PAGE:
Skift Take

With the exception of the silly QR codes, Petersburg seems like it's making smart decisions to drive tourism to sites recently made popular on television and in the movie theaters.

Tonight the director, stars and others involved in the Oscar-nominated film Lincoln may walk away with statuettes recognizing the caliber of work put into the movie.

But Petersburg Area Regional Tourism (PART) is hoping that area residents and tourists will soon be walking in the footsteps of the 16th president himself.

The new “Walk in Lincoln’s Final Footsteps” initiative developed by PART will take visitors into the life and experiences of what Lincoln saw and felt while he stayed in the city for two of the last three weeks of his life.

Tourism director for PART, Martha Burton, said that brochures for the new initiative have been distributed at welcome centers and visitors centers throughout the state and that brochures and rack cards have also been mailed out.

“Every other day we get at least one phone call and every week we get a list of people requesting information,” said Burton. Some of those inquiries have even come from outside the country.

Lincoln has also become a “star anew” and is portrayed by Daniel Day Lewis in the award winning film Lincoln, directed by Stephen Spielberg, and by Billy Campbell in the National Geographic Channel documentary, Killing Lincoln. Both movies were primarily filmed here.

Burton said that with the Spielberg film, interest in the area has been stirred and there has been an increase in the number of inquiries by potential visitors.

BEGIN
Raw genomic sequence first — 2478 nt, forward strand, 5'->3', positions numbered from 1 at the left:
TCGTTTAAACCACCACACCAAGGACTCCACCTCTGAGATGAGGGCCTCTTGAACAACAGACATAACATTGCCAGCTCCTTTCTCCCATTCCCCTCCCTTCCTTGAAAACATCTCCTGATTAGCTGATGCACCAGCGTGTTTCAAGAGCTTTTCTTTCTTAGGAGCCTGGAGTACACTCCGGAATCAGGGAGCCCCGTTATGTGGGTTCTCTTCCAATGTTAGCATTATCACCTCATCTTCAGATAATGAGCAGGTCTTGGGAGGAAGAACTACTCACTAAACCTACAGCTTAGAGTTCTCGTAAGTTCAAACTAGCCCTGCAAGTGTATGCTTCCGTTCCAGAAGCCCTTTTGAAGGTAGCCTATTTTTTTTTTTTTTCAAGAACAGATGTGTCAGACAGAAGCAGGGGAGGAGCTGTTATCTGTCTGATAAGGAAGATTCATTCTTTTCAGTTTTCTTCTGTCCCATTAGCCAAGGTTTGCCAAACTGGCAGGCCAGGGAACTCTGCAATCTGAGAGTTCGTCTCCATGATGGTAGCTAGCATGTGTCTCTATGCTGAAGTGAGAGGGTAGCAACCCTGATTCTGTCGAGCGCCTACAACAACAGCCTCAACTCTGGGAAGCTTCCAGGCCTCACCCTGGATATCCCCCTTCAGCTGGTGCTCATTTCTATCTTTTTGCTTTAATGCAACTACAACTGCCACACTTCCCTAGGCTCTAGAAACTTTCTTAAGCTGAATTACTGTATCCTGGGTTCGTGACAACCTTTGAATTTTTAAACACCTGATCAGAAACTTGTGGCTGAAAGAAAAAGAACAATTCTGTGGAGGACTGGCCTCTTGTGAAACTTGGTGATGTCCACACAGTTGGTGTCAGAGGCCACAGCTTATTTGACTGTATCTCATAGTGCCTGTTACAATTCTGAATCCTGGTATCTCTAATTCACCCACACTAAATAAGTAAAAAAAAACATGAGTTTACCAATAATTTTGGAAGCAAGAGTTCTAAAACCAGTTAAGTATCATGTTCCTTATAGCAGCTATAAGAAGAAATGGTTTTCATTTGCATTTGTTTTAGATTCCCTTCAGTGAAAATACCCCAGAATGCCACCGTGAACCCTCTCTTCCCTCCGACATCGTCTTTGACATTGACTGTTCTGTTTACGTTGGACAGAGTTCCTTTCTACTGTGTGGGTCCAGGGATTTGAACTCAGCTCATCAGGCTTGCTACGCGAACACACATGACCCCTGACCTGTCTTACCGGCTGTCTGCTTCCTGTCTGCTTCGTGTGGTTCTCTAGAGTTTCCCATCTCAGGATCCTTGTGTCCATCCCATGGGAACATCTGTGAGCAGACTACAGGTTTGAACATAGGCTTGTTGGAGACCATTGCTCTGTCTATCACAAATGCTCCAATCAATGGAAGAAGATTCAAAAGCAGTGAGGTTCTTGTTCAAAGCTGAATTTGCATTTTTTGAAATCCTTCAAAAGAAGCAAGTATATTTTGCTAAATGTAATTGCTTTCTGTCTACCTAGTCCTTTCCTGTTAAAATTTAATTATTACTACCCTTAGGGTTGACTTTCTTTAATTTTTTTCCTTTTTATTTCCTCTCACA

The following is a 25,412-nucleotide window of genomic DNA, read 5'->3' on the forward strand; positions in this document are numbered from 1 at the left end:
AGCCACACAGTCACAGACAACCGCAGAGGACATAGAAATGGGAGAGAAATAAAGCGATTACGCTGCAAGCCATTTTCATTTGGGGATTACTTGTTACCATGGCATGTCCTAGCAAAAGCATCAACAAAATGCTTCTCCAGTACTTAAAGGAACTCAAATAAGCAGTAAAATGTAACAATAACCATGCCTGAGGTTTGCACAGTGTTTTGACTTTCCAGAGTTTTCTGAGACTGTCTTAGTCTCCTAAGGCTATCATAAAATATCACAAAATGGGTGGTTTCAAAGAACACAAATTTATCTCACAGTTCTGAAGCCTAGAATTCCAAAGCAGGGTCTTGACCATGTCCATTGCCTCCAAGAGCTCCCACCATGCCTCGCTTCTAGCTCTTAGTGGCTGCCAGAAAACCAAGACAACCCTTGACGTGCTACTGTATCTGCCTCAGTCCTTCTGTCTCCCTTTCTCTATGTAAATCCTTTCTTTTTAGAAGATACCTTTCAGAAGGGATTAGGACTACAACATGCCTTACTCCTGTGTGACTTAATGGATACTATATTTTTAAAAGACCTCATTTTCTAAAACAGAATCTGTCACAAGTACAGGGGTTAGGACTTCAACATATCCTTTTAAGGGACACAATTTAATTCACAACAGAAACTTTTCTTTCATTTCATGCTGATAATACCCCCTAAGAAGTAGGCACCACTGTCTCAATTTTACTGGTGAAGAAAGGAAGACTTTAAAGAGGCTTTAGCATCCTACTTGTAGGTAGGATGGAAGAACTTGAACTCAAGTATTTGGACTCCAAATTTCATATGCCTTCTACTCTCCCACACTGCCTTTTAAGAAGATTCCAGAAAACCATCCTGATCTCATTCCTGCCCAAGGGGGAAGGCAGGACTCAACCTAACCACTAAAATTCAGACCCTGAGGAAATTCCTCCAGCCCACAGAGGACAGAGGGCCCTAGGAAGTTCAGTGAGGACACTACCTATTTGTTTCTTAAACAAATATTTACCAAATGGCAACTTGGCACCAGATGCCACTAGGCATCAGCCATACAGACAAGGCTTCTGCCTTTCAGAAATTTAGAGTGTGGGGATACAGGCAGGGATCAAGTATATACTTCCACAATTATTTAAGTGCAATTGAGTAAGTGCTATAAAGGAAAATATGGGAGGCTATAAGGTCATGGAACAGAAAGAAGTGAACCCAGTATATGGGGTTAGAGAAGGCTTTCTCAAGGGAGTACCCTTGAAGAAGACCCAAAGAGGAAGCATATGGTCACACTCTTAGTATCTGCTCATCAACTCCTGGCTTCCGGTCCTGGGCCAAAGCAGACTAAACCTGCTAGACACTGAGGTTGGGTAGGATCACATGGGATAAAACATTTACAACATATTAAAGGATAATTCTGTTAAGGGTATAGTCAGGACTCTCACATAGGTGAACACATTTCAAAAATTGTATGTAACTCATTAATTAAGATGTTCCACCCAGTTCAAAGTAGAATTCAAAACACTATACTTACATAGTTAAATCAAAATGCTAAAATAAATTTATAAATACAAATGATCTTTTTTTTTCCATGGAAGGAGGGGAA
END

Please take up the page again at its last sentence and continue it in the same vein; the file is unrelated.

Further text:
President Abraham Lincoln spent his days commanding the end of the Civil War from City Point in Hopewell, walking the battlefields in Dinwiddie, Chesterfield and Prince George, riding through the streets of Petersburg and sleeping on the Appomattox and James rivers aboard his yacht.

The new tour also incorporates technology allowing visitors to learn about the importance of the sites. All visitors need to do is scan a QR code in the brochure with their smart device and a video detailing the importance of the site will play.

The technology is an important part of the tour, Burton said.

“Twenty years ago we would have started a tour at Appomattox Plantation with a docent on a bus,” Burton said. But with a tour that goes through multiple jurisdictions she said there is difficulty in arranging for ranger or docent led tours. But with the videos people can learn from historians and in a format that “most people are comfortable with.”

She said that including the videos was a natural choice because research from the Virginia Tourism Corporation and other entities show that more and more people own smartphones. “We’re trying to be current and offer that for visitors,” Burton said.

Area residents who want to know more about the tour or view the videos may visit

(c)2013 The Progress-Index (Petersburg, Va.). Distributed by MCT Information Services. 


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Tags: movies, qr codes, tourism

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